Vladimir Tarasenko wants out of St. Louis, and the Blues likely are going to have no shortage of suitors.
The Boston Bruins probably should be one of them.
Amid a reported erosion of trust between the two sides as to how to approach the winger’s shoulder injuries, Tarasenko reportedly has expressed the desire to be traded by St. Louis.
From a pure on-ice perspective, Tarasenko makes a ton of sense for the Bruins. He’s an elite-level right winger, a type of player that has eluded the Bruins outside of David Pastrnak. Tarasenko is coming off a miserable couple of seasons, but that is far from the player he historically has been. From 2014 through the 2018-19 campaigns, he never scored fewer than 33 goals and 66 points, even eclipsing the 40-goal threshold in 2015-16.
The defense isn’t great, but with that kind of production, you’ll take the risk.
The Bruins have to determine if they believe Tarasenko is capable of returning to his pre-2019 form. He’s played just 42 games the last two campaigns between the regular season and playoffs, and in that time he just has nine goals and 17 assists.
Considering he comes with a $7.5 million cap hit, no team is going to want to trade for that player.
But it becomes way more palatable if a team believes he wasn’t allowed to do what was medically necessary because of disagreements with the Blues, and that is what torpedoed his ability. Perhaps with the right medical care, he can return to the 70-plus point player he has been.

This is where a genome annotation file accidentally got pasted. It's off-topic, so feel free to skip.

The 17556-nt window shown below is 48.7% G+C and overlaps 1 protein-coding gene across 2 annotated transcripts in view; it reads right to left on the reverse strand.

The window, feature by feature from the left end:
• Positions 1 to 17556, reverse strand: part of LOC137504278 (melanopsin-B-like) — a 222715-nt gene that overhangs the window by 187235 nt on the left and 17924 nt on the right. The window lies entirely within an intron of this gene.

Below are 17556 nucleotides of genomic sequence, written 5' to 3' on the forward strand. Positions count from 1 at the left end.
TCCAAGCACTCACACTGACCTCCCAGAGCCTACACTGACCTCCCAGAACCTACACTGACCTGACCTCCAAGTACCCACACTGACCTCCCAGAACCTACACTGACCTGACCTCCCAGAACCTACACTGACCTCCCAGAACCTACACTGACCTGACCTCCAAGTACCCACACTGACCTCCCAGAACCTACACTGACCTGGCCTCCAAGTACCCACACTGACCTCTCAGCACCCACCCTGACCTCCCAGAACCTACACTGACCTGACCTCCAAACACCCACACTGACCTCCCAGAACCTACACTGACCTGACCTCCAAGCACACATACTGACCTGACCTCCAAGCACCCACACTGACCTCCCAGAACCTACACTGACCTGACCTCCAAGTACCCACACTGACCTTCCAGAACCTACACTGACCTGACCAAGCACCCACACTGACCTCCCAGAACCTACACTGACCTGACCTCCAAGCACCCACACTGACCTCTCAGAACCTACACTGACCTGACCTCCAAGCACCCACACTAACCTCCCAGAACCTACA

In such a case, a $7.5 million cap hit doesn’t sound all that bad. It’s still a risk, but a justifiable one.
There’s reason to believe a trade to the Bruins could have the “Taylor Hall Effect,” if you will, on Tarasenko — provided he’s healthy. Hall seemed to appreciate that he didn’t have to be the main guy when he came to Boston, and that the stardom was spread out. The Blues work Tarasenko quite a bit, especially in Craig Berube’s system.
If the Bruins acquired the 29-year-old, he would likely go on the second line behind first-unit right winger David Pastrnak. That also would allow the Bruins some flexibility with Craig Smith, who could become a high-end third line right winger.
It’s also worth mentioning that Tarasenko’s contract is up after the 2022-23 season. According to B’s president Cam Neely, both Patrice Bergeron and Brad Marchand have told Bruins brass they want to take another shot at the Cup with this core group of players. Acquiring Tarasenko would probably have a long-term impact, but if the Bruins want to chase a championship now, then having two years of the Russian would be a move that shows they are all-in for a little longer.
If the Blues are looking to move Tarasenko quickly, then it might not work out for the Bruins, who have to be mindful of how they use their cap space with David Krejci, Tuukka Rask, Taylor Hall and Mike Reilly, among others, all hitting unrestricted free agency. But if the expansion draft passes, free agency opens and the initial flurry of moves get taken care of, then it seems like something the Bruins could revisit if they have the cap space.
That might not be agreeable for the Blues, who undoubtedly would want to get that cap hit off the books prior to the start of free agency.
Point being, there are a lot of moving pieces here that need to fall perfectly into place for a Bruins-Tarasenko thing to actually come to pass. If nothing else though, at his best he represents a good fit for Boston and would be worth the potential risk.